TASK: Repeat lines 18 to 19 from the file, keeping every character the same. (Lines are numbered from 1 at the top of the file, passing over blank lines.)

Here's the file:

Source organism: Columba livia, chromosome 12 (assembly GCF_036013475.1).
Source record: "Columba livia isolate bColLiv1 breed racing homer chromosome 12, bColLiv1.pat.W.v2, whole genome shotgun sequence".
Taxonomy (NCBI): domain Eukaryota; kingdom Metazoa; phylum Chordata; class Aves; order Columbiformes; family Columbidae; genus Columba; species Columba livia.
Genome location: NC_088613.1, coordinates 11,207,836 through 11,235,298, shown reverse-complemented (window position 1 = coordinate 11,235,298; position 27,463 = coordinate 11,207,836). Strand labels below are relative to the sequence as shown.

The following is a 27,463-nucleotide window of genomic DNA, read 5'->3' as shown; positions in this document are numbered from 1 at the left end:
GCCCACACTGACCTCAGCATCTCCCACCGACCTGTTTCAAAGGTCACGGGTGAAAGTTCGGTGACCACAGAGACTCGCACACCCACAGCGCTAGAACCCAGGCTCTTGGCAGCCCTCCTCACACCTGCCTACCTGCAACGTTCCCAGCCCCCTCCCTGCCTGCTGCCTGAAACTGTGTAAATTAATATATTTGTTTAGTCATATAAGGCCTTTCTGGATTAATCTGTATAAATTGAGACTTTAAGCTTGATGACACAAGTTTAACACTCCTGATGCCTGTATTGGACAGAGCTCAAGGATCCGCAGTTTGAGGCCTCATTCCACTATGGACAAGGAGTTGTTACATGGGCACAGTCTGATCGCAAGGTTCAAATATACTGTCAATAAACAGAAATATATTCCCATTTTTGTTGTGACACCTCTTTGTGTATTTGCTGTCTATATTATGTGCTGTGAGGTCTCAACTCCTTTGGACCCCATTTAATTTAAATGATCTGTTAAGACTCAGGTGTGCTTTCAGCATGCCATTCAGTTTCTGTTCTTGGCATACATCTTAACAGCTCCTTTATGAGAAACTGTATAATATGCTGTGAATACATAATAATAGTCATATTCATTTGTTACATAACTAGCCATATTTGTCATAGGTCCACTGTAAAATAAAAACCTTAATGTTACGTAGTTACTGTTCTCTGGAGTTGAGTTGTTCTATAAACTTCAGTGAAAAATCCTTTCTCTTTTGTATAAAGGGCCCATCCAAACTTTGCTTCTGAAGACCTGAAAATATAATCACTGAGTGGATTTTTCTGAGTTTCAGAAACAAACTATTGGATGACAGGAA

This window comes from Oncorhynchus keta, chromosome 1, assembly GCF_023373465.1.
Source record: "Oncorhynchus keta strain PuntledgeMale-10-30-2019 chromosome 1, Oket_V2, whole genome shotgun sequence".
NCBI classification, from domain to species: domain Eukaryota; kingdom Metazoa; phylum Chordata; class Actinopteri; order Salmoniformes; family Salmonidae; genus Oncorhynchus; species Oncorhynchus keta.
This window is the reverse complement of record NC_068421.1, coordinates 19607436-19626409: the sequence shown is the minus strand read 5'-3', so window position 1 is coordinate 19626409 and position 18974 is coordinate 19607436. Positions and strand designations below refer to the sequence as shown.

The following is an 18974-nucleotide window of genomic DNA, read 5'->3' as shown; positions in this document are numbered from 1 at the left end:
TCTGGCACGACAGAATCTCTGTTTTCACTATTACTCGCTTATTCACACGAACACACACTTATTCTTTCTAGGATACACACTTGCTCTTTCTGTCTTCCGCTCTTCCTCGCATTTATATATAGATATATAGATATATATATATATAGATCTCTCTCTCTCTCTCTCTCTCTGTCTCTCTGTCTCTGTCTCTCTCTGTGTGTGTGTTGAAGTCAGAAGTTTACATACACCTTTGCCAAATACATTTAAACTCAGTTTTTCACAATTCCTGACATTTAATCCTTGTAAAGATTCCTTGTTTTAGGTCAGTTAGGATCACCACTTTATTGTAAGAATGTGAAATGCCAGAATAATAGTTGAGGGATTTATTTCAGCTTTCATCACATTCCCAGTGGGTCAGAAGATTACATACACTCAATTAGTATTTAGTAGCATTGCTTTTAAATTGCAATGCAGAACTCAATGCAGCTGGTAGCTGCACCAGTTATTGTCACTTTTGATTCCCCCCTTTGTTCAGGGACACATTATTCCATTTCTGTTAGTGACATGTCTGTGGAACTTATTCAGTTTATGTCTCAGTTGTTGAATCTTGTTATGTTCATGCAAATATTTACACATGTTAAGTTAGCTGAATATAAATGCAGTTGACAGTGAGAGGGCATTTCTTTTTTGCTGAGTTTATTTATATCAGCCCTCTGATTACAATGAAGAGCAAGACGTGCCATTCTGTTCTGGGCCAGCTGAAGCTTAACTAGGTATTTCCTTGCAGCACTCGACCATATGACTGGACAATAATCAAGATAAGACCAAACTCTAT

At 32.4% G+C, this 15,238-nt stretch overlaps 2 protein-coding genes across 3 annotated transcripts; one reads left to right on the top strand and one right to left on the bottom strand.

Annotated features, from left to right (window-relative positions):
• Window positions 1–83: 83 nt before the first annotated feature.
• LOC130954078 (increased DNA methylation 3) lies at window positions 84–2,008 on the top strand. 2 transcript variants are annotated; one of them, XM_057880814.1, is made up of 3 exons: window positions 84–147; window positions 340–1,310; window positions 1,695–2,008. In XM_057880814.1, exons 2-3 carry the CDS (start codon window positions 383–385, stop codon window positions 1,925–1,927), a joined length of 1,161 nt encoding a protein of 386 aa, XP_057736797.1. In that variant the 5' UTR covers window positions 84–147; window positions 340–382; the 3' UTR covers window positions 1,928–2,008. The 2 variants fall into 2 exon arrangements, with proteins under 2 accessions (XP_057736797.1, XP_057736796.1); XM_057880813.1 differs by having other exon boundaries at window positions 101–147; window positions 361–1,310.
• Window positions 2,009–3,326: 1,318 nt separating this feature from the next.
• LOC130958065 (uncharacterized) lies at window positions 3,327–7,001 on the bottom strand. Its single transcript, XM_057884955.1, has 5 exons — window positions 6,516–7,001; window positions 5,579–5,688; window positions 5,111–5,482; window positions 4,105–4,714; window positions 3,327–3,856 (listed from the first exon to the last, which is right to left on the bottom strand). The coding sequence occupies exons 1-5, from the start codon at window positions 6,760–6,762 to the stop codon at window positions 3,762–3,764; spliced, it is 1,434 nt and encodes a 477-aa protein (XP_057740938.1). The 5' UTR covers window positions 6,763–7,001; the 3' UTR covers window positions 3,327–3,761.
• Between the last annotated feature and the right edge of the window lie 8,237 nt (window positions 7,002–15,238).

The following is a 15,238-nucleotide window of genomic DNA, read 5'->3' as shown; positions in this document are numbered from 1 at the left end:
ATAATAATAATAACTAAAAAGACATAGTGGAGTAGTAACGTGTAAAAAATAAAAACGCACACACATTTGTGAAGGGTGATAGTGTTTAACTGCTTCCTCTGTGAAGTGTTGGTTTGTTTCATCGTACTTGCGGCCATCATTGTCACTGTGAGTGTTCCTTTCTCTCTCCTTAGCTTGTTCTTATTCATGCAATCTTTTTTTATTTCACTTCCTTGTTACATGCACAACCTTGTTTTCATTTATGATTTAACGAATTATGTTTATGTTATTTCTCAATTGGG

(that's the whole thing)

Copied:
• LOC130958065 (uncharacterized) lies at window positions 3,327–7,001 on the bottom strand. Its single transcript, XM_057884955.1, has 5 exons — window positions 6,516–7,001; window positions 5,579–5,688; window positions 5,111–5,482; window positions 4,105–4,714; window positions 3,327–3,856 (listed from the first exon to the last, which is right to left on the bottom strand). The coding sequence occupies exons 1-5, from the start codon at window positions 6,760–6,762 to the stop codon at window positions 3,762–3,764; spliced, it is 1,434 nt and encodes a 477-aa protein (XP_057740938.1). The 5' UTR covers window positions 6,763–7,001; the 3' UTR covers window positions 3,327–3,761.
• Between the last annotated feature and the right edge of the window lie 8,237 nt (window positions 7,002–15,238).